3 powerful and practical reasons to consider consolidating pensions

3 powerful and practical reasons to consider consolidating pensions

According to the Times, an estimated 1.6 million pension pots with a combined value of £19.4 billion are lying dormant in Britain because they’ve been “lost”. Furthermore, the number could triple by 2035.

One reason for this is that when people move jobs, they typically don’t take their workplace pension with them. Even when it’s possible to merge your former workplace scheme with one being offered by a new employer, very few people do it.

As a result, workers usually have several different pension pots that they could easily lose track of over time. There is good news though, as it’s possible to find lost pensions, which may provide your retirement fund with a significant boost and give you a better standard of living when you stop working.

If this is something you’ve already done, or are in the process of doing, you might be considering merging your newly found pension pots with others that you have.

Read on to discover three reasons you might want to consider doing this.

1. Consolidation could help expose your pension to the right level of risk

When you started your workplace pension all those years ago, you would typically have been provided with two options, which were:

  • Your contributions would be placed into investments with a level of risk you would have chosen.
  • Your money would have been put into a default fund by the pension provider.

Whichever it was, in the time that has since elapsed, the level of risk that’s appropriate for you could have changed, while your investment choice has remained the same. This means that your money might now be in a fund that’s too high-risk and exposes your money to too much potential loss.

Conversely, you could be taking insufficient risk, which could reduce its growth potential. This could mean that your pension pot is smaller than you need it to be when you finish work, which in turn, may result in a lower standard of living in retirement.

Part of the consolidation process involves a financial planner assessing the correct level of risk for you. This could help ensure that your money is exposed to a level of growth that will provide the lifestyle you seek in retirement, while at the same time exposing it to a level of risk you are comfortable with.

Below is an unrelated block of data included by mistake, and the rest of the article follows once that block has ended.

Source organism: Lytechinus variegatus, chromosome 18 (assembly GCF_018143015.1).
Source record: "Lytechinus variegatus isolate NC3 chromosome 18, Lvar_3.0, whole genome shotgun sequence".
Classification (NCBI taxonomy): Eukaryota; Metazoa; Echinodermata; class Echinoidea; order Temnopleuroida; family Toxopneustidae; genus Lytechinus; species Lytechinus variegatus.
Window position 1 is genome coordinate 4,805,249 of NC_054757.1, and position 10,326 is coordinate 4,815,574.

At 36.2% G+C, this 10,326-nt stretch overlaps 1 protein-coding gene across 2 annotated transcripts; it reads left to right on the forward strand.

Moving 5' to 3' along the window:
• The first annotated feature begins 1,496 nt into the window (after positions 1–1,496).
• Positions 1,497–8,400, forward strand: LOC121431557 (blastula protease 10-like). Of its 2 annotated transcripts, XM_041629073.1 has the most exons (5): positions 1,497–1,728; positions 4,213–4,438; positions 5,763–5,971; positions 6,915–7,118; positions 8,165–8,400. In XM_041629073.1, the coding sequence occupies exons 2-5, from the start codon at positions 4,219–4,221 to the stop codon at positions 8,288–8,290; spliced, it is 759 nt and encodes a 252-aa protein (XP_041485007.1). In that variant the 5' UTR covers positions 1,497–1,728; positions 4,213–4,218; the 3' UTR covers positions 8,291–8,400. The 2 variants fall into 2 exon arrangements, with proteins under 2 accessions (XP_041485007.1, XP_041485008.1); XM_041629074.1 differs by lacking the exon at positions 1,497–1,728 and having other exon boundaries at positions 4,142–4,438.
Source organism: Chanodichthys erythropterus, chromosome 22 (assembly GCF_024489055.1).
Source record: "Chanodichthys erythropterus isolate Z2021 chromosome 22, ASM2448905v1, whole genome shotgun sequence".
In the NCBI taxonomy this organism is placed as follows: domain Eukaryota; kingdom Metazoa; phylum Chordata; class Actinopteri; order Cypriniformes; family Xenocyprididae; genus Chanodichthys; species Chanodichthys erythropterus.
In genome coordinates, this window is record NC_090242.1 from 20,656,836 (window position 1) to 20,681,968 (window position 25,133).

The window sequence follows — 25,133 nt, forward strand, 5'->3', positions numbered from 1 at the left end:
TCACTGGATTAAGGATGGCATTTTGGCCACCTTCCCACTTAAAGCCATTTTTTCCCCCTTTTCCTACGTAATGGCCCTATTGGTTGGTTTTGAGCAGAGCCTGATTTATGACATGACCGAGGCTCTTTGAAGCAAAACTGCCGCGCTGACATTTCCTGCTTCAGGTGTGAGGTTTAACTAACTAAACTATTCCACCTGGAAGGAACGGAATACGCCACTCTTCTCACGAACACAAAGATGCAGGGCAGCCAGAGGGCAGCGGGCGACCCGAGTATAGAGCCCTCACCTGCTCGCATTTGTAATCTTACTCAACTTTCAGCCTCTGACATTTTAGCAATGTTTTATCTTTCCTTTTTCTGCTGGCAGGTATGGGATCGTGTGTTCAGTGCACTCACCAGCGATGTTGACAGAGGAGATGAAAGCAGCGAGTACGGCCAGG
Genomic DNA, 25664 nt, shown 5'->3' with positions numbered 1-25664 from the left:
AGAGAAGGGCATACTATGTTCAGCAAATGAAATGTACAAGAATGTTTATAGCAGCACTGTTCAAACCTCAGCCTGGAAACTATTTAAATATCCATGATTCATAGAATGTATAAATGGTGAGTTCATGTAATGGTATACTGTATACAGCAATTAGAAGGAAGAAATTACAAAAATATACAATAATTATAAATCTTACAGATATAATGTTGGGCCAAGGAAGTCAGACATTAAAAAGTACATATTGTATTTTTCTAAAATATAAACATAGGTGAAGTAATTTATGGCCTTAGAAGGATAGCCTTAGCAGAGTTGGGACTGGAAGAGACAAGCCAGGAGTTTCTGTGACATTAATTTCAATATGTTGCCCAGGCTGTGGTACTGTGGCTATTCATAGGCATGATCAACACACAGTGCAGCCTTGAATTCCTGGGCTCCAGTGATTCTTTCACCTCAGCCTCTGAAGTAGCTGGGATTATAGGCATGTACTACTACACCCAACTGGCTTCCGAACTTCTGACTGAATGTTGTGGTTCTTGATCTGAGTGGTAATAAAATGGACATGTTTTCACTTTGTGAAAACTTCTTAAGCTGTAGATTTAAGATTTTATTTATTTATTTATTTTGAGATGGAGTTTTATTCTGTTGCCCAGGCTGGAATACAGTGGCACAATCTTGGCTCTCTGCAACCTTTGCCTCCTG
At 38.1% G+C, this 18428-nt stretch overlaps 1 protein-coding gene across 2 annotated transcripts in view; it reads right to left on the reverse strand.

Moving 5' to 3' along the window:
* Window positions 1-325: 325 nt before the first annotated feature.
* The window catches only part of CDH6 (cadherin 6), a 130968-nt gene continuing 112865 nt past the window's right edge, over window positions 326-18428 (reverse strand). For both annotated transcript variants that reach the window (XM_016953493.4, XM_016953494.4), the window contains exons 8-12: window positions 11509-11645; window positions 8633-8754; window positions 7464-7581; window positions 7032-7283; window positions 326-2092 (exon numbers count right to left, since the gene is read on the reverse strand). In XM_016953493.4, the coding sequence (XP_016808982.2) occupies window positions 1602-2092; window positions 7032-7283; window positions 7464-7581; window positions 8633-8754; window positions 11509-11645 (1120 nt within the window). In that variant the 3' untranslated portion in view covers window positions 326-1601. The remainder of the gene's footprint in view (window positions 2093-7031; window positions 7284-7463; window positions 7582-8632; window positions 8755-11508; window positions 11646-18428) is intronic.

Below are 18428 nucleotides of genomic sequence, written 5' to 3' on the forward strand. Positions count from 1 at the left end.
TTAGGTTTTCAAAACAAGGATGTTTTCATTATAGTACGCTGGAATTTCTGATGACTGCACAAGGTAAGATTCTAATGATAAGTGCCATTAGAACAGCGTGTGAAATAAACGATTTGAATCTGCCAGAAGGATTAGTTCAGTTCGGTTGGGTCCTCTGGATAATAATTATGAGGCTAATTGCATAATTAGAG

Please remember, exposing your pension to more risk should not be done lightly, as you may get back less than you initially invested.

2. Merging your pensions could reduce your pension costs

Having an old pension pot that you no longer contribute to could leave you thousands of pounds worse off.

Research published by Motley Fool shows many older pensions have higher fees than more modern funds, which could significantly reduce the pot’s growth potential or even eat into its value.

This means the size of the pension could be smaller when you come to draw an income from it, which might lower your lifestyle in retirement. Transferring an older pension to a more modern and less expensive scheme might reduce fees and help increase growth potential.

That said, never assume that consolidating your pension automatically lowers fees, or that it’s the best strategy for you. A financial planner can clarify the costs associated with your pensions and whether alternatives might be more cost-effective.

They will also provide reasons why you might want to consider staying with your existing policy, such as generous benefits you’d probably rather not lose. This could include a tax-free lump sum that’s higher than the typical 25%, or a generous guaranteed annuity rate that might provide a higher income when you retire.

3. Consolidating pensions might make them more manageable

Keeping on top of several pensions can be time-consuming and complex. As consolidating your pensions could mean you have fewer funds to monitor, it may be easier to see whether your retirement funds are on track to meet your goals.

If you work with a financial planner, they could also provide options to get your pension to where it needs to be, should you discover it’s not on track.

A financial planner can help you find lost pensions

If you have pensions schemes you’ve lost track of, a financial planner could help you find them. Furthermore, they can explain how you could use them to boost your pension fund, and whether consolidation is right for you.

Get in touch

If you would like help locating any lost pensions or would like to discuss consolidating your retirement funds, please give us a call on 0800 434 6337. We’d be happy to help.

Please note:

This article is for information only. Please do not act based on anything you might read in this article. All contents are based on our understanding of HMRC legislation, which is subject to change.

A pension is a long-term investment not normally accessible until 55 (57 from April 2028). The value of your investments (and any income from them) can go down as well as up, which would have an impact on the level of pension benefits available.

Your pension income could also be affected by the interest rates at the time you take your benefits. The tax implications of pension withdrawals will be based on your individual circumstances. Levels, bases of and reliefs from taxation may change in subsequent Finance Acts.